Grumman’s OV-1 Mohawk battlefield recon plane is remembered as an unsung hero by its crewmen and the troops they saved.
Specialist Steve Littleton leaned back from his hooded viewer as Captain Attila Barandi banked their Grumman Mohawk left above the dark-shrouded landscape of Iraq, heading toward Qaisumah Domestic Airport in Saudi Arabia. It was February 28, 1991, during the Gulf War’s closing days. Saddam Hussein’s beaten army had torched the Kuwaiti oil wells, and a thick cloud of oily smoke blanketed the area below them—hardly ideal flying conditions.
“I’d had a bad feeling about flying in this stuff that night,” Barandi recalled, “but we’d been getting weather updates all along that the weather was ‘marginal,’ so we figured we could pull this mission off. When we got back into Saudi Arabia after midnight, though, it was pitch black outside and you couldn’t see a single light from the city I knew was below us—it was because of the oil fires. I called in and they told me again it was marginal. It sure didn’t seem marginal to me, so I asked if anyone had actually gone outside and taken a look. The reply was ‘wait one.’ A minute later they came back on and said the base was totally shut down, that you couldn’t see 50 feet!”
The Mohawk Barandi was flying, an RV-1D, had been modified some 20 years earlier for electronic intelligence gathering. Its mission in the Gulf was collecting intelligence regarding Iraqi radar, particularly important as U.S. forces closed in on what was left of the Iraqi Republican Guard.
Barandi pulled out his IFR information and tried to take it all in, reading by the light from the instrument panel while keeping the little twin-turboprop plane straight and level. “There wasn’t an ILS approach at the field, so if I was going to get down, it was going to be GCA [ground-controlled approach],” he noted. “The tower said that the field was below minimums mostly, but that it was breaking up a little bit. We said we’d give it a try. I knew there were a lot of antennas to the right of the runway at that end of the field, so I knew not to bust MDA [minimum descent altitude] because it would be real easy to hit one of those and maybe take a wing off. I descended to decision height, and it was dark as could be. About that time another Mohawk checked in, with even less fuel reserve than we had.” Barandi broke out of the clouds and saw that the runway wasn’t below him, so he executed a missed approach. Ahead was the other Mohawk, trying to land via GCA. Barandi pulled up out of the traffic area, keeping one eye on the gas gauge.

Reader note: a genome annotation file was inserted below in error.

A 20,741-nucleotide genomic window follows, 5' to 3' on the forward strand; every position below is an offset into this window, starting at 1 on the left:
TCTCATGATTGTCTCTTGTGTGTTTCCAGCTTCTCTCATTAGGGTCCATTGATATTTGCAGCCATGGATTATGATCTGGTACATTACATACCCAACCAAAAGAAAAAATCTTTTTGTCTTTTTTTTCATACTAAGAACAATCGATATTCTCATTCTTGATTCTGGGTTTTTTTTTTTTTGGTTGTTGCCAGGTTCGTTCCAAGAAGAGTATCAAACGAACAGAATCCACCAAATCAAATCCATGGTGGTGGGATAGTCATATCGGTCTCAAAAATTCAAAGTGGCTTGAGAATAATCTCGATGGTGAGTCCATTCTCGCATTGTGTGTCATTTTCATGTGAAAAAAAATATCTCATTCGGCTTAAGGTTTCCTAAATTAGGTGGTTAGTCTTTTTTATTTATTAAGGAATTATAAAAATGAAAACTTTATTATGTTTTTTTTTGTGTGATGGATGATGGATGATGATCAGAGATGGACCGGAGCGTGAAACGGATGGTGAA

The other Mohawk was vectored into the area to the side of the runway. “That guy was so desperate to get in,” Barandi said, “he kept on coming and then reported he’d hit a windsock with his right wing, and had to use full left stick just to keep the wings level.” The other pilot also executed a missed approach, but soon tried again.
Barandi advised the tower that he had nine minutes’ fuel remaining and requested a second attempt. “I was halfway down the glide slope when the tower informed me the other aircraft had crashed on the runway,” he recalled. “They said I could land on the far end if I wanted to try. I knew if I tried to do something like that, off the glide slope, there was a good likelihood there was going to be a second crash on the strip. I could see red flashing lights through the clouds at that point and knew we weren’t landing tonight.”
Barandi pulled up and considered his options. “I called the tower and told them I was now down to five minutes’ fuel and requested a vector to get me away from the field to where there were no friendly troops, and said we would be ejecting.” Ordered to jettison the overhead hatch to clear the way for their exit, Littleton pulled the handle, but nothing happened. “I reached over and tried and there was still nothing,” said Barandi. “We were going to have to go through the canopy; there wasn’t any choice, so I ordered him to eject.
“Instead of looking away like I should have, I was looking right at him when the rocket went off.” Littleton disappeared into the night as Barandi blindly groped for his ejection trigger. “Boom! I was out of there, then the seat separated, and I was hanging in the harness. It was so damn dark, I couldn’t see the ground coming up, so I hit the ground pretty hard and got dragged by the chute a ways, which resulted in losing my flashlight.”